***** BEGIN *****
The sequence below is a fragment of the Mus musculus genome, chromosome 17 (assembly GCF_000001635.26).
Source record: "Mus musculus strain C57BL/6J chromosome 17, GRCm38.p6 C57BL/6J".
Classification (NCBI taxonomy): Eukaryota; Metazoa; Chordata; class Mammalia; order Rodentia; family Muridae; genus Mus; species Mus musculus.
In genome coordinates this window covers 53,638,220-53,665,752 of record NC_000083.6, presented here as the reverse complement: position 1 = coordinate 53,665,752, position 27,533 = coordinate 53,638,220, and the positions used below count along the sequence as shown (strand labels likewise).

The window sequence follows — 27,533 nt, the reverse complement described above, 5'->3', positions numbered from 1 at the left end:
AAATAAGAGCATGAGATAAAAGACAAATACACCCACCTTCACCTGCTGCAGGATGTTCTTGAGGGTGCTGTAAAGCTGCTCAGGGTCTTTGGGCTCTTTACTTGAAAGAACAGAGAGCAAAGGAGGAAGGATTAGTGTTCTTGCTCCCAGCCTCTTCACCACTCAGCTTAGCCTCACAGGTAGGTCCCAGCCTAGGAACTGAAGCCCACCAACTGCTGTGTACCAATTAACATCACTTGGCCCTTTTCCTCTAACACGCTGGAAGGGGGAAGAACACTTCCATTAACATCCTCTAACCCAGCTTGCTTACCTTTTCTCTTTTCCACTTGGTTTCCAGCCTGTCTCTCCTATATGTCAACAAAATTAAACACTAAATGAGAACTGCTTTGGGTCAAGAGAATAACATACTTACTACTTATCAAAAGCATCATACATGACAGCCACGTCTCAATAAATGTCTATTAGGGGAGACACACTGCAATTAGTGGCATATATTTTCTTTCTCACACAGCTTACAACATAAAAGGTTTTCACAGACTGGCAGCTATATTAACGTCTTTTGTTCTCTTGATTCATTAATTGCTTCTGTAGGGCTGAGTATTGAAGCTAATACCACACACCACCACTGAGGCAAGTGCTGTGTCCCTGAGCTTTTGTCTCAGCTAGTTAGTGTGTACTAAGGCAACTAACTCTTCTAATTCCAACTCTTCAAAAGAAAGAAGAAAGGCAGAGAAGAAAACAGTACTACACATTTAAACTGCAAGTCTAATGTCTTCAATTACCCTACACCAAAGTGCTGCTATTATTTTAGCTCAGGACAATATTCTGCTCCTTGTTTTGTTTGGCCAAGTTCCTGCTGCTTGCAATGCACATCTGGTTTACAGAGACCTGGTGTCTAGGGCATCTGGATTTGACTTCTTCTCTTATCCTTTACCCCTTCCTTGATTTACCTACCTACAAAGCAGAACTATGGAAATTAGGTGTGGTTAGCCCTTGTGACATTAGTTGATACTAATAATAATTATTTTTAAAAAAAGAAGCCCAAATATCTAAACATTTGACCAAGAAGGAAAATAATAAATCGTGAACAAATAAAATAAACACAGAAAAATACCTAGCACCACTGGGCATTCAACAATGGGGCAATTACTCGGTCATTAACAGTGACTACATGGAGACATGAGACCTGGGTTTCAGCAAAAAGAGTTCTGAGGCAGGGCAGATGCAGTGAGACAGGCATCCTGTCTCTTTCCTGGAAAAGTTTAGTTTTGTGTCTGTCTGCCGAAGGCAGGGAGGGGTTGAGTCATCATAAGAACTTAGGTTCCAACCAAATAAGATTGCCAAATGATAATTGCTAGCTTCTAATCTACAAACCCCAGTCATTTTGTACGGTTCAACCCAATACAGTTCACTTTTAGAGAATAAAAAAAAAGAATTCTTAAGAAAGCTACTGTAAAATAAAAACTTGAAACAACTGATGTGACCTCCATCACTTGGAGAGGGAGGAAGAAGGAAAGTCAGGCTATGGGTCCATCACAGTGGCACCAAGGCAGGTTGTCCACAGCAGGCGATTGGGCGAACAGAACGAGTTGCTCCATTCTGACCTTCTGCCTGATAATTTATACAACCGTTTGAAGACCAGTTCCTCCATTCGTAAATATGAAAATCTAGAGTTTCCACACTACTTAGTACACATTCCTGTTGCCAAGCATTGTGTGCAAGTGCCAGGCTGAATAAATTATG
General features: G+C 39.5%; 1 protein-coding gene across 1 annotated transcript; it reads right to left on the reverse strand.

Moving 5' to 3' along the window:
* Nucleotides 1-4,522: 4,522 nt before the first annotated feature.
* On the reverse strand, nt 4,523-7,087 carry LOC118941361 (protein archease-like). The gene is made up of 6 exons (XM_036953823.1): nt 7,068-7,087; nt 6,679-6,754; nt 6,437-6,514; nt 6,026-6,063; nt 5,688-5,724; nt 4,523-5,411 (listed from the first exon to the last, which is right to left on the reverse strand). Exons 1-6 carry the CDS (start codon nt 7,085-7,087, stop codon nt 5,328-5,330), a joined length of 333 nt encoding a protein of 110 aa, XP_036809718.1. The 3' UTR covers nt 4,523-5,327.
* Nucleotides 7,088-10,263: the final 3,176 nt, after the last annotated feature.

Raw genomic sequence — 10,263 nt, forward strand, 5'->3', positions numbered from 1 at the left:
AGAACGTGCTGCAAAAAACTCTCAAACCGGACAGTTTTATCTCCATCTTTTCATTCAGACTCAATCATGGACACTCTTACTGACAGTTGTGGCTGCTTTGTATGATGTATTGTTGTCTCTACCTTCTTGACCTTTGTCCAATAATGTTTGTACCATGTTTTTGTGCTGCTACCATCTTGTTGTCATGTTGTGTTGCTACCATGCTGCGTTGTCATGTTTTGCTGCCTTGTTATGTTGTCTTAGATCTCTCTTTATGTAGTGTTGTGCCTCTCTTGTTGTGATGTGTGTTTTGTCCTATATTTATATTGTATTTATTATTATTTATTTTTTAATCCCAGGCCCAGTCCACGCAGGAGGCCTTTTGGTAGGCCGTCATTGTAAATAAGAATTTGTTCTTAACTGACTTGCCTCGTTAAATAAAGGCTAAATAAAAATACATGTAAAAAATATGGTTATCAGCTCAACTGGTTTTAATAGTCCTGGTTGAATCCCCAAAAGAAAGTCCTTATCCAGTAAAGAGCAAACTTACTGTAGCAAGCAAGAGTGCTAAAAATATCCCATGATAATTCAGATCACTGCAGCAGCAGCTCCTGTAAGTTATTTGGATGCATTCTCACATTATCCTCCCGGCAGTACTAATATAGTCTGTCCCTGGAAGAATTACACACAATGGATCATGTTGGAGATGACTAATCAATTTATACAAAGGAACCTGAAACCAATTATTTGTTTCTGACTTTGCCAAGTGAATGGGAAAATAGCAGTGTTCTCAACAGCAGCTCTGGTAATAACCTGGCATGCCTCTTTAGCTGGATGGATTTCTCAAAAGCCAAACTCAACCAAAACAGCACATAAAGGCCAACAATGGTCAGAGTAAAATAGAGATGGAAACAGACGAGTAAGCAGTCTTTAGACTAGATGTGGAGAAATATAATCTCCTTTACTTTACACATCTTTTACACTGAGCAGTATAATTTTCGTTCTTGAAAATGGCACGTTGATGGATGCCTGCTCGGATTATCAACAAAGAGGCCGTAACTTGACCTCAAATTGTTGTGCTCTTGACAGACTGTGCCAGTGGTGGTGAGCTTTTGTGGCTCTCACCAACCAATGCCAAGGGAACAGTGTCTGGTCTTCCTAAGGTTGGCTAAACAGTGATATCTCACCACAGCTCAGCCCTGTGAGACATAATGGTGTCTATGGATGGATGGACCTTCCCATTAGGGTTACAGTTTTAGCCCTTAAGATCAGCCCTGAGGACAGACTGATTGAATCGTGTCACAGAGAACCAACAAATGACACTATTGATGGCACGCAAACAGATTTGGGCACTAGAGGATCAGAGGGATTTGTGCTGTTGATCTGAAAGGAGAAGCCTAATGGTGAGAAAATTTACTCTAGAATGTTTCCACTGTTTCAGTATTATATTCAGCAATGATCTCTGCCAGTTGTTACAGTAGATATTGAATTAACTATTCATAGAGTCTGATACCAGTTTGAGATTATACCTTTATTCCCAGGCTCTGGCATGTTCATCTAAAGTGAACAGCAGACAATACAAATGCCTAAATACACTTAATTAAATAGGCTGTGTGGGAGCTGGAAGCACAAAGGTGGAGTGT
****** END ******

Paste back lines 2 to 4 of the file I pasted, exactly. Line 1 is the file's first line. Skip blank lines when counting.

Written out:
Source record: "Mus musculus strain C57BL/6J chromosome 17, GRCm38.p6 C57BL/6J".
Classification (NCBI taxonomy): Eukaryota; Metazoa; Chordata; class Mammalia; order Rodentia; family Muridae; genus Mus; species Mus musculus.
In genome coordinates this window covers 53,638,220-53,665,752 of record NC_000083.6, presented here as the reverse complement: position 1 = coordinate 53,665,752, position 27,533 = coordinate 53,638,220, and the positions used below count along the sequence as shown (strand labels likewise).